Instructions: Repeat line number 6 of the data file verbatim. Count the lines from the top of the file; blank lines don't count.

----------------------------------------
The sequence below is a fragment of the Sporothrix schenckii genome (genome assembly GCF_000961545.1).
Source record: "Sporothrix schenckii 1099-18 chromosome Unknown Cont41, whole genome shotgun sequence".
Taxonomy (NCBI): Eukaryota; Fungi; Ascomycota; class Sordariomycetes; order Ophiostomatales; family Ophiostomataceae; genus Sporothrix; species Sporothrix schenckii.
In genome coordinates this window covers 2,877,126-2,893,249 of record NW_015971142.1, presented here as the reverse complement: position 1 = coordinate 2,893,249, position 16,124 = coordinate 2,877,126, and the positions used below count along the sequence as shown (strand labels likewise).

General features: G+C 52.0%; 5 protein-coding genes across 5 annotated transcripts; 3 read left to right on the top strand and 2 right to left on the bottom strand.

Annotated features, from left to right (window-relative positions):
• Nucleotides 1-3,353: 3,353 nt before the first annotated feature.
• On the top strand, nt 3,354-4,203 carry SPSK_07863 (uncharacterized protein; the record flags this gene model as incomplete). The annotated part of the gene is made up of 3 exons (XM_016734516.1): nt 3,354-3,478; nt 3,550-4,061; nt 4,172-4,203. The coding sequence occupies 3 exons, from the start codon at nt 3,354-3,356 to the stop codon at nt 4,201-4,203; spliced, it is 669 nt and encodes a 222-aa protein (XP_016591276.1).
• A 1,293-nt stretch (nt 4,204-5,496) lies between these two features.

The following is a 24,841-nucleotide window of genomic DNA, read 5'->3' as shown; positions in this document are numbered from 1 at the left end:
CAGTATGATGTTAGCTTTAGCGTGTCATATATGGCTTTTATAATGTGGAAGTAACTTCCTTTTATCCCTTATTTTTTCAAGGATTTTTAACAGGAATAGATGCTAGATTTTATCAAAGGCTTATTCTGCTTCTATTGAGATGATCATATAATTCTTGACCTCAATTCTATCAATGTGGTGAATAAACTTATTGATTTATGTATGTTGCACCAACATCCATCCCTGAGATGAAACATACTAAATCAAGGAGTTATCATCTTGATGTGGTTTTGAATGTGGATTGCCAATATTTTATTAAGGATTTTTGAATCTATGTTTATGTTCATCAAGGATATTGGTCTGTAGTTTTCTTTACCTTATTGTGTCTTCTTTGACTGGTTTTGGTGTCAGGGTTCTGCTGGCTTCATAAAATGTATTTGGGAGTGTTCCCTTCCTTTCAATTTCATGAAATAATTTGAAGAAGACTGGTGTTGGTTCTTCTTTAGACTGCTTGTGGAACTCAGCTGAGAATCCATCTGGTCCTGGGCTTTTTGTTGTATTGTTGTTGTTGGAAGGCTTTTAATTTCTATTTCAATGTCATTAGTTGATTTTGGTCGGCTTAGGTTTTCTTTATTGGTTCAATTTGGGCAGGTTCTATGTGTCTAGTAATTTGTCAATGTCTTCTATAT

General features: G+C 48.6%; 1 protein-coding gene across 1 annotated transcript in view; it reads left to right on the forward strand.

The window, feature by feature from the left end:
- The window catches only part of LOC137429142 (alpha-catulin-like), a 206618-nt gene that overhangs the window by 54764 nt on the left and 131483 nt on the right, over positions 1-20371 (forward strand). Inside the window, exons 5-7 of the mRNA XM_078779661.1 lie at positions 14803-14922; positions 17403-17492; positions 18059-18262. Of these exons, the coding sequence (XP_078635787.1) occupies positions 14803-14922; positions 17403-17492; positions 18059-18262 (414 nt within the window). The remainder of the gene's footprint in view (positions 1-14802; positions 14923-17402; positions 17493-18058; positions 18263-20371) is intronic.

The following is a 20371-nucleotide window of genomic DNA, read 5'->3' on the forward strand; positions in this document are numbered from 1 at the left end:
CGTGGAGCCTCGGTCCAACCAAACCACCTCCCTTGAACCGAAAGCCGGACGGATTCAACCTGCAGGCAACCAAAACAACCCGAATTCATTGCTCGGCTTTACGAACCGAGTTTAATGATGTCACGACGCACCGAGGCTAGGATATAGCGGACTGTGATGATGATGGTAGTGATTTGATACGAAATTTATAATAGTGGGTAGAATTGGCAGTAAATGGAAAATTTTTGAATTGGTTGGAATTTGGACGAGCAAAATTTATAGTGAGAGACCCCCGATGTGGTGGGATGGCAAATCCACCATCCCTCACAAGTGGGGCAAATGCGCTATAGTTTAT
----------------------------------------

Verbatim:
Annotated features, from left to right (window-relative positions):